It just meant a different approach.
“We asked can we create an environment downtown we can sustain from Thanksgiving to the first week in January,” Schutte said.
John Kelly, Visit Greater Springfield’s downtown events coordinator, said the long-term challenge was how to change the events and programming under the Holiday in the City brand. This led to the new plan, one which still encourages people to visit downtown without the crowd of 25,000 Holiday in the City draws on one day.
Schutte consulted with the Clark County Combined Health District for best measures to not put people at risk.
Now visitors can find a nightly winter wonderland on the downtown core block on the esplanade, starting with a sound system on top of City Hall playing holiday music from 5-9 p.m. daily, while the new lights will make the scope larger.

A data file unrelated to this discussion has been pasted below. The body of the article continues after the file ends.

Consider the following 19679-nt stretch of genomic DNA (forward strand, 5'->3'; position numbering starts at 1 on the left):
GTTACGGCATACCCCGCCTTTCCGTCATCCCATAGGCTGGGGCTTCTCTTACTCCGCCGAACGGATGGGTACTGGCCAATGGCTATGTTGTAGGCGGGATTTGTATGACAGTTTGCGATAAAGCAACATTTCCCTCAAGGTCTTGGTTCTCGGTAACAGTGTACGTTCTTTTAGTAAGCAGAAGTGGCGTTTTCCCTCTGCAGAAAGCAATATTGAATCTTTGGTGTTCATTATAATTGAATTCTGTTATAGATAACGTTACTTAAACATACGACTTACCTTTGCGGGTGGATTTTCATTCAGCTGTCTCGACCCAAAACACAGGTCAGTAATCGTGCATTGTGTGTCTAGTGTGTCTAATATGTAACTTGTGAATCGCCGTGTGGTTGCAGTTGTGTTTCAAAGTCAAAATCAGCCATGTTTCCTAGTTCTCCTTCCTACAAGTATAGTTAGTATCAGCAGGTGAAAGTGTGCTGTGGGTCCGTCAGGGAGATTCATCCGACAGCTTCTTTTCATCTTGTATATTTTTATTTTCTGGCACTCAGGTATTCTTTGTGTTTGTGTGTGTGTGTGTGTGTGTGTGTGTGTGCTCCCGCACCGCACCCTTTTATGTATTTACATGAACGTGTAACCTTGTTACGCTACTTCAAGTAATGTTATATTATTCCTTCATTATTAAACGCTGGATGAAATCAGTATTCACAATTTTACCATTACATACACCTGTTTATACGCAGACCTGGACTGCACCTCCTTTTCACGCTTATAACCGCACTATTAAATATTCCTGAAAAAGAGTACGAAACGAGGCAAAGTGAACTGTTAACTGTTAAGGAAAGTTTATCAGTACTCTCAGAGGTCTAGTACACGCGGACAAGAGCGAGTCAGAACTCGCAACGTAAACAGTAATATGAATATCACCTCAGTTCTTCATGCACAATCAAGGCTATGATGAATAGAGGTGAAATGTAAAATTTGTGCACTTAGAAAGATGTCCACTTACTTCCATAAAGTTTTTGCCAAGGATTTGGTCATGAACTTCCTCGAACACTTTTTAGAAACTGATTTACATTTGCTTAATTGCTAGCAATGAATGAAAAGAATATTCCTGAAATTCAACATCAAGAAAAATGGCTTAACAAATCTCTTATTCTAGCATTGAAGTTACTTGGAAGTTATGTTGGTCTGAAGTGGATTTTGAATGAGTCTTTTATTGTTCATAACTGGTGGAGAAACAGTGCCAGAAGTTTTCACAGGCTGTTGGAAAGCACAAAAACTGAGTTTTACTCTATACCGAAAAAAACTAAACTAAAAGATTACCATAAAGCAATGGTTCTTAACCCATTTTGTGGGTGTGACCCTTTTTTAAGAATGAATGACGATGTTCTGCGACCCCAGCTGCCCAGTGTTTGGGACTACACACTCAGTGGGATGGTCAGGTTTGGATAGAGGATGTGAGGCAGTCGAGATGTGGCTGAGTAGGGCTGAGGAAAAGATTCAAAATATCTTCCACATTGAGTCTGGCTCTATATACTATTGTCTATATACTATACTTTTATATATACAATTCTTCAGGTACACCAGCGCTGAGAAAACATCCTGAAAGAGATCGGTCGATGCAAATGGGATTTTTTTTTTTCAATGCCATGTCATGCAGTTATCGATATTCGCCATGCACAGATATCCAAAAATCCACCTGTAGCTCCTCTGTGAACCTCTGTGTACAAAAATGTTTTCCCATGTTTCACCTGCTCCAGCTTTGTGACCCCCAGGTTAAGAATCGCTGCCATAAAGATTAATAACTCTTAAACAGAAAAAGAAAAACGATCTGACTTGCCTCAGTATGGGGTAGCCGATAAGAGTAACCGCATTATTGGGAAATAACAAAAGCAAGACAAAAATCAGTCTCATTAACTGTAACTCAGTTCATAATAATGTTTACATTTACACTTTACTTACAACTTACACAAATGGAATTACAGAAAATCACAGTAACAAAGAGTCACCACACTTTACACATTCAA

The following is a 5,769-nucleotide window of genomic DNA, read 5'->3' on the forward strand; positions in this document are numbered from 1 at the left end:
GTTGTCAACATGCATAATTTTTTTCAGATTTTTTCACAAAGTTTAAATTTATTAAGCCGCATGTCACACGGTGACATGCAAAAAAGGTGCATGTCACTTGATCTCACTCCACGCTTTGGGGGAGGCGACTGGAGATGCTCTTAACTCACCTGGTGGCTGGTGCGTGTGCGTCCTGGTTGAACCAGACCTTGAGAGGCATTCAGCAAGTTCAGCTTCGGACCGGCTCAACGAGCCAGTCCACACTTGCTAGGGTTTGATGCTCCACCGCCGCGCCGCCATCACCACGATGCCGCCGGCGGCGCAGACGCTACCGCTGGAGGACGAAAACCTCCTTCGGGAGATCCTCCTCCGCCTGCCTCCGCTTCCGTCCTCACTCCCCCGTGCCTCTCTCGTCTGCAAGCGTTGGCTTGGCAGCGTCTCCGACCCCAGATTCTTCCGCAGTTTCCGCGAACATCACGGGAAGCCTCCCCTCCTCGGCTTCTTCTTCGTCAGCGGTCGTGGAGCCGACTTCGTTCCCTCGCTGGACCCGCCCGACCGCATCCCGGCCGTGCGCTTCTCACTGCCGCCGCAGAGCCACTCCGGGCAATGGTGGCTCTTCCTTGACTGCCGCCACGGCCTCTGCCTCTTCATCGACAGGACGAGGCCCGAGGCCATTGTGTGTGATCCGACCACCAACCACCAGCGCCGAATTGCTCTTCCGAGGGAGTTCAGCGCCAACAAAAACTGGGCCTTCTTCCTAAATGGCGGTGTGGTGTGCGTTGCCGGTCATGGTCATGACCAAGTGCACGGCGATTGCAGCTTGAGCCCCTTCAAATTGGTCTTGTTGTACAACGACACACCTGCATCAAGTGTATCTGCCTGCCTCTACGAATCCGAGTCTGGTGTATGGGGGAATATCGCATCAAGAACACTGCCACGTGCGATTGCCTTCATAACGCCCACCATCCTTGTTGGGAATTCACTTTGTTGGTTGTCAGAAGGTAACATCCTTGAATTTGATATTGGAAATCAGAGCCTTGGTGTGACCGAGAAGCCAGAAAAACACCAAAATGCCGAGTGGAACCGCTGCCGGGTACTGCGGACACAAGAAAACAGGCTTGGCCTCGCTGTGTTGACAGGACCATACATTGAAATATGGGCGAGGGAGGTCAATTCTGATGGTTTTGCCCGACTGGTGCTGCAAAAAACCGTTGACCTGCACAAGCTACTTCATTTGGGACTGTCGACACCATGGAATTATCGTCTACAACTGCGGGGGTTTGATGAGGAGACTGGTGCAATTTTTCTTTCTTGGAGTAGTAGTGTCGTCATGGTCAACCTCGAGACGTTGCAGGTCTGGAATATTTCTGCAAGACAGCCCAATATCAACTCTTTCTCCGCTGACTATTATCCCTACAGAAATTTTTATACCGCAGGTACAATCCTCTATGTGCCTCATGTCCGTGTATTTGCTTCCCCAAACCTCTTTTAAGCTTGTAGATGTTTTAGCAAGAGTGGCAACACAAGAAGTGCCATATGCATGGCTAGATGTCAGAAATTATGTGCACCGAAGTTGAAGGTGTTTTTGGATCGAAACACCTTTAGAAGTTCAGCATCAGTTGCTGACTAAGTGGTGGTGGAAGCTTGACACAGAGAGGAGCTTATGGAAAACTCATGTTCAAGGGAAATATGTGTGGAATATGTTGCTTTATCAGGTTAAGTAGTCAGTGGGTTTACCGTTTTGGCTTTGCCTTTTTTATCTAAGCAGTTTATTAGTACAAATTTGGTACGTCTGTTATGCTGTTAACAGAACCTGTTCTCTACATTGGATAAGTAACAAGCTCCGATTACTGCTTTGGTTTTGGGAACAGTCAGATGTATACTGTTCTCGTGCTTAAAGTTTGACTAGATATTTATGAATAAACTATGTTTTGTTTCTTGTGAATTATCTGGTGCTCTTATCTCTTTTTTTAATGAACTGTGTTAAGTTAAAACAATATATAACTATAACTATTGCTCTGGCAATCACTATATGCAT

Scutte said it’s a great place for photo ops. He was pleased on Monday to find families and friends taking pictures despite the snow coming down rapidly, creating the desired response.
There will also be pop-up attractions such as projections and other surprises to give people reasons to revisit. It can also help promote downtown shopping and dining or taking advantage of the DORA program.
Visit Greater Springfield’s web page has a list of downtown merchants and restaurants and their hours of operation so visitors can shop and support local businesses and make a night out of it. Schutte also hopes it’s a destination for those visiting from out of town.
“We’re creating a family atmosphere downtown,” Kelly said.
Schutte added that plans are already being made for the return of Holiday in the City in 2021 and building the brand by involving other organizations and businesses past just that date and credits several local sponsors with helping fund the event.